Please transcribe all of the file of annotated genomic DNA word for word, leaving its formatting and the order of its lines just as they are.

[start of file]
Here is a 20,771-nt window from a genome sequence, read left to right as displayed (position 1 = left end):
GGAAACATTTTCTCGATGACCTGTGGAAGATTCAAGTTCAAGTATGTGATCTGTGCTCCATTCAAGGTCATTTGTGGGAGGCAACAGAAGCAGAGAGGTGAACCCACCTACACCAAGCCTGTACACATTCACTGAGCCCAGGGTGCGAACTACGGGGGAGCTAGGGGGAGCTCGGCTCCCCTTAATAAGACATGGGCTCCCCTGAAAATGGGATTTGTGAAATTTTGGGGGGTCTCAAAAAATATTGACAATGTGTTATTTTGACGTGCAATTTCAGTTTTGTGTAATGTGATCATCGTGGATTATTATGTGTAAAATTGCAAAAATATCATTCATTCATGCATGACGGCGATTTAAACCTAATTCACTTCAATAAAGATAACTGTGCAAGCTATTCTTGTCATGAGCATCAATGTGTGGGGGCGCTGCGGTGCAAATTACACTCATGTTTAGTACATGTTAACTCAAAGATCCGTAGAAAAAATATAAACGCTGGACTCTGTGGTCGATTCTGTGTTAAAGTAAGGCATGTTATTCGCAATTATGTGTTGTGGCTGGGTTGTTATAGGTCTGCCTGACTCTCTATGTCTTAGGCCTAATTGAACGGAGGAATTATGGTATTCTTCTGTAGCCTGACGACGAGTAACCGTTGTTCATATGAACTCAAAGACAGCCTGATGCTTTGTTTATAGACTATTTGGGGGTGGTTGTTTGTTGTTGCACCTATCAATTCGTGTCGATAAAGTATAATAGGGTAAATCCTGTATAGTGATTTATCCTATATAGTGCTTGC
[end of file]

Here is a 20,771-nt window from a genome sequence, read left to right as displayed (position 1 = left end):
GGAAACATTTTCTCGATGACCTGTGGAAGATTCAAGTTCAAGTATGTGATCTGTGCTCCATTCAAGGTCATTTGTGGGAGGCAACAGAAGCAGAGAGGTGAACCCACCTACACCAAGCCTGTACACATTCACTGAGCCCAGGGTGCGAACTACGGGGGAGCTAGGGGGAGCTCGGCTCCCCTTAATAAGACATGGGCTCCCCTGAAAATGGGATTTGTGAAATTTTGGGGGGTCTCAAAAAATATTGACAATGTGTTATTTTGACGTGCAATTTCAGTTTTGTGTAATGTGATCATCGTGGATTATTATGTGTAAAATTGCAAAAATATCATTCATTCATGCATGACGGCGATTTAAACCTAATTCACTTCAATAAAGATAACTGTGCAAGCTATTCTTGTCATGAGCATCAATGTGTGGGGGCGCTGCGGTGCAAATTACACTCATGTTTAGTACATGTTAACTCAAAGATCCGTAGAAAAAATATAAACGCTGGACTCTGTGGTCGATTCTGTGTTAAAGTAAGGCATGTTATTCGCAATTATGTGTTGTGGCTGGGTTGTTATAGGTCTGCCTGACTCTCTATGTCTTAGGCCTAATTGAACGGAGGAATTATGGTATTCTTCTGTAGCCTGACGACGAGTAACCGTTGTTCATATGAACTCAAAGACAGCCTGATGCTTTGTTTATAGACTATTTGGGGGTGGTTGTTTGTTGTTGCACCTATCAATTCGTGTCGATAAAGTATAATAGGGTAAATCCTGTATAGTGATTTATCCTATATAGTGCTTGC